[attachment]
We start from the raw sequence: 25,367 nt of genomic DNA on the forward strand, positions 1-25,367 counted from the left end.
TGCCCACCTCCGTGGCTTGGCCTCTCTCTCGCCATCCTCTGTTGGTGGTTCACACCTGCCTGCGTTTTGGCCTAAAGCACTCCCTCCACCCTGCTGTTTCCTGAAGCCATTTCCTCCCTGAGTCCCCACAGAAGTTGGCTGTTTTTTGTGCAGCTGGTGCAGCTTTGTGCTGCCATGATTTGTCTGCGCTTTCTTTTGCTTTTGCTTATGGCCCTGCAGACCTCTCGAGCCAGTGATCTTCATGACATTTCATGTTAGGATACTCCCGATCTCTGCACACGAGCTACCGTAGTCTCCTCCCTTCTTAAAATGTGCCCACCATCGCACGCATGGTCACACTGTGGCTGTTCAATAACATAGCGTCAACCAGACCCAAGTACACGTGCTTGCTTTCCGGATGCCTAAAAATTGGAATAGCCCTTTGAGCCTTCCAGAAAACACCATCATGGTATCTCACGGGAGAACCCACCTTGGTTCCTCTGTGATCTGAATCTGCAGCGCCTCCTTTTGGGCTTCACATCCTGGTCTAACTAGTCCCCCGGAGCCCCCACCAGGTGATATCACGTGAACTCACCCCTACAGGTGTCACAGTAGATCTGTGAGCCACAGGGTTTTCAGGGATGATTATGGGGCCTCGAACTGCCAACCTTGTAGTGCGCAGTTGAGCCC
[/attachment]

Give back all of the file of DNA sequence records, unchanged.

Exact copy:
We start from the raw sequence: 25,367 nt of genomic DNA on the forward strand, positions 1-25,367 counted from the left end.
TGCCCACCTCCGTGGCTTGGCCTCTCTCTCGCCATCCTCTGTTGGTGGTTCACACCTGCCTGCGTTTTGGCCTAAAGCACTCCCTCCACCCTGCTGTTTCCTGAAGCCATTTCCTCCCTGAGTCCCCACAGAAGTTGGCTGTTTTTTGTGCAGCTGGTGCAGCTTTGTGCTGCCATGATTTGTCTGCGCTTTCTTTTGCTTTTGCTTATGGCCCTGCAGACCTCTCGAGCCAGTGATCTTCATGACATTTCATGTTAGGATACTCCCGATCTCTGCACACGAGCTACCGTAGTCTCCTCCCTTCTTAAAATGTGCCCACCATCGCACGCATGGTCACACTGTGGCTGTTCAATAACATAGCGTCAACCAGACCCAAGTACACGTGCTTGCTTTCCGGATGCCTAAAAATTGGAATAGCCCTTTGAGCCTTCCAGAAAACACCATCATGGTATCTCACGGGAGAACCCACCTTGGTTCCTCTGTGATCTGAATCTGCAGCGCCTCCTTTTGGGCTTCACATCCTGGTCTAACTAGTCCCCCGGAGCCCCCACCAGGTGATATCACGTGAACTCACCCCTACAGGTGTCACAGTAGATCTGTGAGCCACAGGGTTTTCAGGGATGATTATGGGGCCTCGAACTGCCAACCTTGTAGTGCGCAGTTGAGCCC